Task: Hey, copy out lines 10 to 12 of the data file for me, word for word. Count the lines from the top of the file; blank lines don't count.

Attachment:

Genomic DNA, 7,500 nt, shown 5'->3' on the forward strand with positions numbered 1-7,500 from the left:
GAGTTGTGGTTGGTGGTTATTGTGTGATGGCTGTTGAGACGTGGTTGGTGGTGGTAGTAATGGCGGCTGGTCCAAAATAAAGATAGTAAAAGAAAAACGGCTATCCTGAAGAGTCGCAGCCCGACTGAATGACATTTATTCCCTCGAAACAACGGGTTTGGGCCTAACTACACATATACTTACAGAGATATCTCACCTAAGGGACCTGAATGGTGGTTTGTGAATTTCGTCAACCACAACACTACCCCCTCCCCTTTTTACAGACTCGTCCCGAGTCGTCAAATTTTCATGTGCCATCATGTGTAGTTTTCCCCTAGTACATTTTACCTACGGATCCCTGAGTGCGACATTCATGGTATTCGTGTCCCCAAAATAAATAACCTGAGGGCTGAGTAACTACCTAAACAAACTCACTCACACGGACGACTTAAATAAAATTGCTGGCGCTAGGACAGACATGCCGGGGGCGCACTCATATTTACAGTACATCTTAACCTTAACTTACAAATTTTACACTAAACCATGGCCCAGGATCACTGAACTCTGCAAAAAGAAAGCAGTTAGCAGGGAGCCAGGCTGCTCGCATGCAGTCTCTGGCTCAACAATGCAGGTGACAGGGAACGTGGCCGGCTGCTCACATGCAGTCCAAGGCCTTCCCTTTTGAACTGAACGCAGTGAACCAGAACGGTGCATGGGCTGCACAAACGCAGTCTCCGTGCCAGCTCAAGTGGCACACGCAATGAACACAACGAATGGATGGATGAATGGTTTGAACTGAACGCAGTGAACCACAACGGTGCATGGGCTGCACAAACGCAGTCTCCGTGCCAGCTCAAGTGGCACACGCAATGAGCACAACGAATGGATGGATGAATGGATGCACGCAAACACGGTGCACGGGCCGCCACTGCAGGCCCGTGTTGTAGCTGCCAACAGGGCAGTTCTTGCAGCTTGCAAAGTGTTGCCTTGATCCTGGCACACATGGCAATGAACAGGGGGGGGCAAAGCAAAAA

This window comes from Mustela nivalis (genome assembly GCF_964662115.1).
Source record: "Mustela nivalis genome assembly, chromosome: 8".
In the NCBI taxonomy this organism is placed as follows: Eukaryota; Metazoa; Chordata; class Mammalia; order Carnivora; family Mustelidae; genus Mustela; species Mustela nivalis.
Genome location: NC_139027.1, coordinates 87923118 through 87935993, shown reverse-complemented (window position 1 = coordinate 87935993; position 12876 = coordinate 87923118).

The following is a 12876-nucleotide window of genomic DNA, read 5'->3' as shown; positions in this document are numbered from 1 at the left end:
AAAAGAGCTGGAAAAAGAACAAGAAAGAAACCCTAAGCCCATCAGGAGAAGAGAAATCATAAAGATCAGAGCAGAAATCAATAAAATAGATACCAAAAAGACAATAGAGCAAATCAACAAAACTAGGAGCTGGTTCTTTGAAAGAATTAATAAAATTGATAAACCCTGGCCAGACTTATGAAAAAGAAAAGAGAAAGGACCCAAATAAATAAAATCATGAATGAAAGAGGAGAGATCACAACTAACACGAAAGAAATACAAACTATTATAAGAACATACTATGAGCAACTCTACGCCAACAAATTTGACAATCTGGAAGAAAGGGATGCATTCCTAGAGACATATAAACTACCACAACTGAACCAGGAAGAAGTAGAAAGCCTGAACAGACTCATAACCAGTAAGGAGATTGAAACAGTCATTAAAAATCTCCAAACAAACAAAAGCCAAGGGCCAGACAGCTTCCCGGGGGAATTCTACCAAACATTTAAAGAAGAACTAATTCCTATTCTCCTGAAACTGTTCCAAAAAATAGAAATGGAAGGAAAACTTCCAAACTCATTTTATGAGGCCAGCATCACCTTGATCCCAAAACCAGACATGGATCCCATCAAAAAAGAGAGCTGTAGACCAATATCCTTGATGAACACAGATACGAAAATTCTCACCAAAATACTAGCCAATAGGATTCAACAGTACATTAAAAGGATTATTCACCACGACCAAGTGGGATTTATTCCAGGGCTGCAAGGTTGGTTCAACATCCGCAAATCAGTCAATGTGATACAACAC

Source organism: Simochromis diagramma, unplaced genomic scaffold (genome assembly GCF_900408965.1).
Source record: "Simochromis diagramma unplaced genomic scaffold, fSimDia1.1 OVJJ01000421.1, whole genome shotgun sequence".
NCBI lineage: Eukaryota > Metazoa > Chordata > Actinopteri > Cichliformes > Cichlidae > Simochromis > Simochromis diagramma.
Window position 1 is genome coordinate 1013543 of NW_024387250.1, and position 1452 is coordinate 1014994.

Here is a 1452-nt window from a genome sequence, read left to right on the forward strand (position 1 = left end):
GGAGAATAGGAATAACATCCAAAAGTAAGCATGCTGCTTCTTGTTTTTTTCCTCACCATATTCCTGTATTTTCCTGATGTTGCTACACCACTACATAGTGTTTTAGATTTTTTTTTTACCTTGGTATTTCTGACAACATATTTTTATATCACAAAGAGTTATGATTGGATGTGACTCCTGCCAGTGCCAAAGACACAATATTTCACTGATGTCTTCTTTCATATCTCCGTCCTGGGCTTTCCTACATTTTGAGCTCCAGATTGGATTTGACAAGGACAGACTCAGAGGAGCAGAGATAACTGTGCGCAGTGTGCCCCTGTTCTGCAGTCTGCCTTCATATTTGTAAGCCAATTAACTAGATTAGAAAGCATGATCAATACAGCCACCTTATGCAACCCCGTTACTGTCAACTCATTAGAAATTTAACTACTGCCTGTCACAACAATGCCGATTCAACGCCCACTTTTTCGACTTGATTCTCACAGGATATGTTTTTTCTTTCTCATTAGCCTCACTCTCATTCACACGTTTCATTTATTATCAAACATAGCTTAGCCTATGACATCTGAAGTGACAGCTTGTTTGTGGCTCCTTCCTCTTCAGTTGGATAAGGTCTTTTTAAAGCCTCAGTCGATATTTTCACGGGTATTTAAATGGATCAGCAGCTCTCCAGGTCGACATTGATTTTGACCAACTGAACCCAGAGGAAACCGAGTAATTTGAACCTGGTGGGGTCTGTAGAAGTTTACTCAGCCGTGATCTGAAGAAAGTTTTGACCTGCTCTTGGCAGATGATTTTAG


Source record: "Simochromis diagramma unplaced genomic scaffold, fSimDia1.1 OVJJ01000421.1, whole genome shotgun sequence".
NCBI lineage: Eukaryota > Metazoa > Chordata > Actinopteri > Cichliformes > Cichlidae > Simochromis > Simochromis diagramma.
Window position 1 is genome coordinate 1013543 of NW_024387250.1, and position 1452 is coordinate 1014994.